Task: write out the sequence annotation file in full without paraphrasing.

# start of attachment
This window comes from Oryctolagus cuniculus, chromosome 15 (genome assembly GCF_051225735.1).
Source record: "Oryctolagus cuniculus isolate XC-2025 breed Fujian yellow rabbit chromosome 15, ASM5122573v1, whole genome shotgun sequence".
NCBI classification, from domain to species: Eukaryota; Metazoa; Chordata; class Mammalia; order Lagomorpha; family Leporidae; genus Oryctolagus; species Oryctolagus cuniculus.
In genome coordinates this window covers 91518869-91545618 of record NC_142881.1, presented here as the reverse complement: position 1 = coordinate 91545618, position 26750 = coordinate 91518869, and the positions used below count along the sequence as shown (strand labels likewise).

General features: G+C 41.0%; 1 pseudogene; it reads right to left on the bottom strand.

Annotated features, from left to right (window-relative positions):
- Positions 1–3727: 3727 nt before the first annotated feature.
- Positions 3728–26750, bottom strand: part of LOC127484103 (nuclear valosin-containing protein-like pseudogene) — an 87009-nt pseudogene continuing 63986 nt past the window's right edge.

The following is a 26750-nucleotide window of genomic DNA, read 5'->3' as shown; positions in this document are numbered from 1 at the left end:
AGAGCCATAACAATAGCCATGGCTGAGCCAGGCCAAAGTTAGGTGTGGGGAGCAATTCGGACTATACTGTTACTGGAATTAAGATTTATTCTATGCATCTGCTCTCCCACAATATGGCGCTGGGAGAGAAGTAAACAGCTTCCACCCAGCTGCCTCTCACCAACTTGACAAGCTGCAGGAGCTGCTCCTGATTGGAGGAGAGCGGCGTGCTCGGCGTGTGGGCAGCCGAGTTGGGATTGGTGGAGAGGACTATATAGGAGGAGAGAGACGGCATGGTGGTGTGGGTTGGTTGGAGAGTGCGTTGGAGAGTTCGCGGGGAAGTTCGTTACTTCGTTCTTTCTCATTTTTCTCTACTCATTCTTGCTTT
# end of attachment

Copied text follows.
This window comes from Oryctolagus cuniculus, chromosome 15 (genome assembly GCF_051225735.1).
Source record: "Oryctolagus cuniculus isolate XC-2025 breed Fujian yellow rabbit chromosome 15, ASM5122573v1, whole genome shotgun sequence".
NCBI classification, from domain to species: Eukaryota; Metazoa; Chordata; class Mammalia; order Lagomorpha; family Leporidae; genus Oryctolagus; species Oryctolagus cuniculus.
In genome coordinates this window covers 91518869-91545618 of record NC_142881.1, presented here as the reverse complement: position 1 = coordinate 91545618, position 26750 = coordinate 91518869, and the positions used below count along the sequence as shown (strand labels likewise).

General features: G+C 41.0%; 1 pseudogene; it reads right to left on the bottom strand.

Annotated features, from left to right (window-relative positions):
- Positions 1–3727: 3727 nt before the first annotated feature.
- Positions 3728–26750, bottom strand: part of LOC127484103 (nuclear valosin-containing protein-like pseudogene) — an 87009-nt pseudogene continuing 63986 nt past the window's right edge.

The following is a 26750-nucleotide window of genomic DNA, read 5'->3' as shown; positions in this document are numbered from 1 at the left end:
AGAGCCATAACAATAGCCATGGCTGAGCCAGGCCAAAGTTAGGTGTGGGGAGCAATTCGGACTATACTGTTACTGGAATTAAGATTTATTCTATGCATCTGCTCTCCCACAATATGGCGCTGGGAGAGAAGTAAACAGCTTCCACCCAGCTGCCTCTCACCAACTTGACAAGCTGCAGGAGCTGCTCCTGATTGGAGGAGAGCGGCGTGCTCGGCGTGTGGGCAGCCGAGTTGGGATTGGTGGAGAGGACTATATAGGAGGAGAGAGACGGCATGGTGGTGTGGGTTGGTTGGAGAGTGCGTTGGAGAGTTCGCGGGGAAGTTCGTTACTTCGTTCTTTCTCATTTTTCTCTACTCATTCTTGCTTT